hope this helps
     
  19. JanR

    JanR Active Member

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    The flowers only open for one day and that is it. So if they don't get fertilized the zucchini won't grow. :( Early in the growing season this can be a problem, but later on it's not. It certainly helps if you have multiple plants.
     
  20. JanR

    JanR Active Member

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    Occasionally a zucchini will rot on the end and die, but never all do it, so I'm not sure what the problem is. I don't know if it is lack of calcium, or the inability to use it, as it is with tomatoes. You could try adding a Tums or two when you plant them into bigger containers. It certainly won't hurt.
     
  21. tgplp

    tgplp Active Member

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    Thanks for the help, you guys! So... you said something about having multiple plants. Does this mean that if there is one flower on one plant that is a female, and one flower on the other plant that is a male, you can use two flowers from different plants to pollinate the zucchinis? And also, the female flowers have the baby fruit behind the flower, and that is how you tell it is a female, right? Okay, one more thing! I heard that you can cross pollinate zucchinis with pumpkins and other squash to get some strange varieties of zucchini-squash things that can be used as decorations in the fall. Is this true? Has anyone ever tried it?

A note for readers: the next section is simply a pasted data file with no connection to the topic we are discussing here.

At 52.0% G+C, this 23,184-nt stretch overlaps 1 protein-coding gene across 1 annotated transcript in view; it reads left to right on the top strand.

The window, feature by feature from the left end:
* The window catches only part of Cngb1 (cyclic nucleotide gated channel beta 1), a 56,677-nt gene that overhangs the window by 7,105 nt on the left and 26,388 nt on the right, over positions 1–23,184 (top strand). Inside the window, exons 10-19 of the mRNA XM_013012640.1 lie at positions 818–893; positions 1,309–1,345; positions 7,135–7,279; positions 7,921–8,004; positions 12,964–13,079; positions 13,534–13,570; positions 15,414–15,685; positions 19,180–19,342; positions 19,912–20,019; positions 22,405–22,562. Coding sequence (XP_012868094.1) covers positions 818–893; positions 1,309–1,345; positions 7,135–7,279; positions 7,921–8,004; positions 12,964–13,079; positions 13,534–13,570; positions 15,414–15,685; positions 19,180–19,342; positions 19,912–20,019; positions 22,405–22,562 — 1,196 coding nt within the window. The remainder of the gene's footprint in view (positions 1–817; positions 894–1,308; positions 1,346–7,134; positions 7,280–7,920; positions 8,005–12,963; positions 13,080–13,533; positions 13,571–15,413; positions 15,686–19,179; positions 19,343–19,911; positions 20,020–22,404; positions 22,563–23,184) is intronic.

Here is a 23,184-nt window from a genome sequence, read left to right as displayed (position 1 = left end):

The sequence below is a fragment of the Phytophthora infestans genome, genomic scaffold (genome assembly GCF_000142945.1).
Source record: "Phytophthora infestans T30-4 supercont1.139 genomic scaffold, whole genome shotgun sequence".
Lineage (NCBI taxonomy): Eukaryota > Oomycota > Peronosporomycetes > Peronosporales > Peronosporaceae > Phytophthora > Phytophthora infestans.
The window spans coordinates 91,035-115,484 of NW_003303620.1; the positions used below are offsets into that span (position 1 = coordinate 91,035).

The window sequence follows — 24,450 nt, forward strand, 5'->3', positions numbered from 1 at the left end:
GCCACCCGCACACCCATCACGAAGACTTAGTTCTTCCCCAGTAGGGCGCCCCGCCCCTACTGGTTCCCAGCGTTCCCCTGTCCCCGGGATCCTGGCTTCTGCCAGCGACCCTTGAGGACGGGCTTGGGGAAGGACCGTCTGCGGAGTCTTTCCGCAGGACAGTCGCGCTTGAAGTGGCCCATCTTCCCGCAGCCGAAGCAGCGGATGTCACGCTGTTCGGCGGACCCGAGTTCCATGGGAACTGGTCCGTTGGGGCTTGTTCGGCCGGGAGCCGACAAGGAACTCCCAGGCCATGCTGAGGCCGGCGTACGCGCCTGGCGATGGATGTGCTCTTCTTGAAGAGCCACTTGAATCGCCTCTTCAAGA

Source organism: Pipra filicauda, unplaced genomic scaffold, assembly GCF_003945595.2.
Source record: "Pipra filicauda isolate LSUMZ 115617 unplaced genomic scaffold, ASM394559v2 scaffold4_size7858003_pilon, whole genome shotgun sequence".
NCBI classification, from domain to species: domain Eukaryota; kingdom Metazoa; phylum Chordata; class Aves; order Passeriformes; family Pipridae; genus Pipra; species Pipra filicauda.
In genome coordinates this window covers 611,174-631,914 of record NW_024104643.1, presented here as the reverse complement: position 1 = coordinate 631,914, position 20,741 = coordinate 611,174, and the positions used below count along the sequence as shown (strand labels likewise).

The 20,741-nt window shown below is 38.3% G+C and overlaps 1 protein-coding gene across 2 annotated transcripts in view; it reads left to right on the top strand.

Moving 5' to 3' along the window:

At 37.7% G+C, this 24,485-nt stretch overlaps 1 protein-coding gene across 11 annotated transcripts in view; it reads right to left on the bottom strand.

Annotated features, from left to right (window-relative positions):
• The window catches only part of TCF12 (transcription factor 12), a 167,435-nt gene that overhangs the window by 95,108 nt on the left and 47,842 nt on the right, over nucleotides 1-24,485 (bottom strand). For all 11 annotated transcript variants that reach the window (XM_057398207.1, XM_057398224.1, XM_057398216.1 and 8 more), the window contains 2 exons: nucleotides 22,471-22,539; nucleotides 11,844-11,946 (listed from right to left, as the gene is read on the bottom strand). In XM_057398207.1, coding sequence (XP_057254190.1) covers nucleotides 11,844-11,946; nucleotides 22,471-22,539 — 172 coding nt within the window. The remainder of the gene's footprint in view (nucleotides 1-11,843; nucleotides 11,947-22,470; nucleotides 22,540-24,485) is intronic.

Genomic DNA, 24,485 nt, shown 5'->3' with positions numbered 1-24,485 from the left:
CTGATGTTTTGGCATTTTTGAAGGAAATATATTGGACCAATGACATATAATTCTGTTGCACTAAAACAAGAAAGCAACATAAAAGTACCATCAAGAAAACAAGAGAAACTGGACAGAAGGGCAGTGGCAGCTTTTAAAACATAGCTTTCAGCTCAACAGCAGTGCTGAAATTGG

Thank you!
    ~Tgplp :)
     
  22. JanR

    JanR Active Member

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    Yes, that is correct and any squash will fertilize your zucchini and you will get a zucchini. The seeds though when grown will produce something else.

    You can cross different squashes and you never know what you are going to get.
     
  23. tgplp

    tgplp Active Member

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    Wow, that's really cool! I think I will cross my black beauty zucchini with my yellow squash. Why will the seeds make something else? Will it still be different then both of the parents?
    Also, can you cross breed tomatoes like this to get new things?
    ~Tgplp :)
     
  24. JanR

    JanR Active Member

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    Because you are crossing the two plants what you get is a hybrid. Hopefully, what you get will be the best features of both, but it also be the worst features of both and not be worth eating.

    The same thing will happen with tomatoes.
     
  25. Liz

    Liz Well-Known Member 10 Years

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    Sometimes this gives rise to useful new varieties. Our daffodil breeder up the road has some incredable flowers from seed crossings. Some don't even look like daffodils anymore.

    Liz